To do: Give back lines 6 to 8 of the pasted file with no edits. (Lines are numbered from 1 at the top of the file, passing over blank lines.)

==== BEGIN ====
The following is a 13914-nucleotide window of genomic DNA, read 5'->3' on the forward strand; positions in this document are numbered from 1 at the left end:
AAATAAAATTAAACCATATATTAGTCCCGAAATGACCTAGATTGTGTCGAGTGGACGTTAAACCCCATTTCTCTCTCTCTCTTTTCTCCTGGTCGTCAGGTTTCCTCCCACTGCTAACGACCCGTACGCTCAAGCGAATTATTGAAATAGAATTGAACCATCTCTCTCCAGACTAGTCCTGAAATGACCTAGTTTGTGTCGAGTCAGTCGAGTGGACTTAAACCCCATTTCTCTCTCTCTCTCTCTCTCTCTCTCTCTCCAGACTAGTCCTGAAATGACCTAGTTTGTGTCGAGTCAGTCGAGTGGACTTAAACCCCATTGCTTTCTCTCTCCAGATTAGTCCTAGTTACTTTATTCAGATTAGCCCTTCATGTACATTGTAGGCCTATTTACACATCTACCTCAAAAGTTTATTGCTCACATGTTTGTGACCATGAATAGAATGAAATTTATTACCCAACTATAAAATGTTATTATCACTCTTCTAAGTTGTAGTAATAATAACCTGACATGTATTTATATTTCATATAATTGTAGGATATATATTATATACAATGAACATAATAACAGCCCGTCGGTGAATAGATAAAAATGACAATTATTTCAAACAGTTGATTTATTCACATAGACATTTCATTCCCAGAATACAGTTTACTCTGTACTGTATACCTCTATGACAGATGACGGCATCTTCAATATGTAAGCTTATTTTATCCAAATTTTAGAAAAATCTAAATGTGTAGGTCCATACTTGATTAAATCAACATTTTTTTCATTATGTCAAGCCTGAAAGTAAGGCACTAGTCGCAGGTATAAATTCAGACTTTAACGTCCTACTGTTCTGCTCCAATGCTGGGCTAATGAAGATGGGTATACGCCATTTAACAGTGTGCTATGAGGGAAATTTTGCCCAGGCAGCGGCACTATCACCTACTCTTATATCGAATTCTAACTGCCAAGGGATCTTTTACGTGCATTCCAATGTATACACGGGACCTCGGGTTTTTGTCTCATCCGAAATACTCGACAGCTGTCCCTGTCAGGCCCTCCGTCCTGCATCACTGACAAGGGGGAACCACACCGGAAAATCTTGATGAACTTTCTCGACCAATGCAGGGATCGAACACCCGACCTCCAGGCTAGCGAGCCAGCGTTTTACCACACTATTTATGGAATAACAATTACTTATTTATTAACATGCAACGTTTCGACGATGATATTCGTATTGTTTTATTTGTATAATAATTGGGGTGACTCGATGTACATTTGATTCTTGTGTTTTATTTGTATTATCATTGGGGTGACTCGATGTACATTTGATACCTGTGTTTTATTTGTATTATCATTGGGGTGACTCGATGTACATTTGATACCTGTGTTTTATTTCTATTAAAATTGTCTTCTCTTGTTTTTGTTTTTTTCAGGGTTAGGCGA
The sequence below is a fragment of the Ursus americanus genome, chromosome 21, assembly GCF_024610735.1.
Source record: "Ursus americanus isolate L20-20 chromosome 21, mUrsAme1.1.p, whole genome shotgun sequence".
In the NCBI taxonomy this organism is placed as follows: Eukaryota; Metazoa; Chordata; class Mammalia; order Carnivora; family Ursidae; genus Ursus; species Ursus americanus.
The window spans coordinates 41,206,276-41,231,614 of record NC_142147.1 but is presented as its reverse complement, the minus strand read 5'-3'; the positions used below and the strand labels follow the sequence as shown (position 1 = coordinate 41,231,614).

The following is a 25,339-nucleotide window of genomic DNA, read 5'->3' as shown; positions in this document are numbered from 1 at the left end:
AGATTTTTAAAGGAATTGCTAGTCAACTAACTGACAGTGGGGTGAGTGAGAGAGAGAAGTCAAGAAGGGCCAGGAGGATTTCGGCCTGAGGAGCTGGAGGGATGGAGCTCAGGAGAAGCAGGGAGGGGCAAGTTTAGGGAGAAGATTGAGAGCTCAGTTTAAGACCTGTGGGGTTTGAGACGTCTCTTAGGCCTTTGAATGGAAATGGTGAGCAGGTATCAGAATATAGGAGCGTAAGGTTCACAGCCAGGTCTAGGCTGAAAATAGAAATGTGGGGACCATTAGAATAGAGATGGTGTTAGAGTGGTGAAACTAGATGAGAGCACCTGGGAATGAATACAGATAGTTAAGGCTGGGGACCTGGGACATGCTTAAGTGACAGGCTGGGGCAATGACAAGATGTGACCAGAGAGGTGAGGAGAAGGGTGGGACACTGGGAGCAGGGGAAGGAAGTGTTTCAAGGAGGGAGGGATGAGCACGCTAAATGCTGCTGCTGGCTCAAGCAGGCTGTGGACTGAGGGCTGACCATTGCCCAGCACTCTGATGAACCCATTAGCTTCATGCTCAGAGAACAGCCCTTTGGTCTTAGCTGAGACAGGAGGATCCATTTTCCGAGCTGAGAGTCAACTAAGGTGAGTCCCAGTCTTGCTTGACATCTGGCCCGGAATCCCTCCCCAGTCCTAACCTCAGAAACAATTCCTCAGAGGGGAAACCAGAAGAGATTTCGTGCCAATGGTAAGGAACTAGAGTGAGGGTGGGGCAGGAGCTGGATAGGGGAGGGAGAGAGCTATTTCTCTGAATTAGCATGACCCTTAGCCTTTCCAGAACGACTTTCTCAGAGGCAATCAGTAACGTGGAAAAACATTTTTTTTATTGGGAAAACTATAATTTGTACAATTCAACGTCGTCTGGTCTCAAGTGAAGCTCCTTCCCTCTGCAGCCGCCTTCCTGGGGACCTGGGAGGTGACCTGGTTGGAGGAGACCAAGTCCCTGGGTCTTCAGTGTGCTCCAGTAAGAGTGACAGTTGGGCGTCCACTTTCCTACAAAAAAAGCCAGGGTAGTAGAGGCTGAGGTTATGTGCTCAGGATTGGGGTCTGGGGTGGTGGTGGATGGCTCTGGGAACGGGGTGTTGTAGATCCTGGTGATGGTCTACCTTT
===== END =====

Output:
The window spans coordinates 41,206,276-41,231,614 of record NC_142147.1 but is presented as its reverse complement, the minus strand read 5'-3'; the positions used below and the strand labels follow the sequence as shown (position 1 = coordinate 41,231,614).

The following is a 25,339-nucleotide window of genomic DNA, read 5'->3' as shown; positions in this document are numbered from 1 at the left end:
AGATTTTTAAAGGAATTGCTAGTCAACTAACTGACAGTGGGGTGAGTGAGAGAGAGAAGTCAAGAAGGGCCAGGAGGATTTCGGCCTGAGGAGCTGGAGGGATGGAGCTCAGGAGAAGCAGGGAGGGGCAAGTTTAGGGAGAAGATTGAGAGCTCAGTTTAAGACCTGTGGGGTTTGAGACGTCTCTTAGGCCTTTGAATGGAAATGGTGAGCAGGTATCAGAATATAGGAGCGTAAGGTTCACAGCCAGGTCTAGGCTGAAAATAGAAATGTGGGGACCATTAGAATAGAGATGGTGTTAGAGTGGTGAAACTAGATGAGAGCACCTGGGAATGAATACAGATAGTTAAGGCTGGGGACCTGGGACATGCTTAAGTGACAGGCTGGGGCAATGACAAGATGTGACCAGAGAGGTGAGGAGAAGGGTGGGACACTGGGAGCAGGGGAAGGAAGTGTTTCAAGGAGGGAGGGATGAGCACGCTAAATGCTGCTGCTGGCTCAAGCAGGCTGTGGACTGAGGGCTGACCATTGCCCAGCACTCTGATGAACCCATTAGCTTCATGCTCAGAGAACAGCCCTTTGGTCTTAGCTGAGACAGGAGGATCCATTTTCCGAGCTGAGAGTCAACTAAGGTGAGTCCCAGTCTTGCTTGACATCTGGCCCGGAATCCCTCCCCAGTCCTAACCTCAGAAACAATTCCTCAGAGGGGAAACCAGAAGAGATTTCGTGCCAATGGTAAGGAACTAGAGTGAGGGTGGGGCAGGAGCTGGATAGGGGAGGGAGAGAGCTATTTCTCTGAATTAGCATGACCCTTAGCCTTTCCAGAACGACTTTCTCAGAGGCAATCAGTAACGTGGAAAAACATTTTTTTTATTGGGAAAACTATAATTTGTACAATTCAACGTCGTCTGGTCTCAAGTGAAGCTCCTTCCCTCTGCAGCCGCCTTCCTGGGGACCTGGGAGGTGACCTGGTTGGAGGAGACCAAGTCCCTGGGTCTTCAGTGTGCTCCAGTAAGAGTGACAGTTGGGCGTCCACTTTCCTACAAAAAAAGCCAGGGTAGTAGAGGCTGAGGTTATGTGCTCAGGATTGGGGTCTGGGGTGGTGGTGGATGGCTCTGGGAACGGGGTGTTGTAGATCCTGGTGATGGTCTACCTTT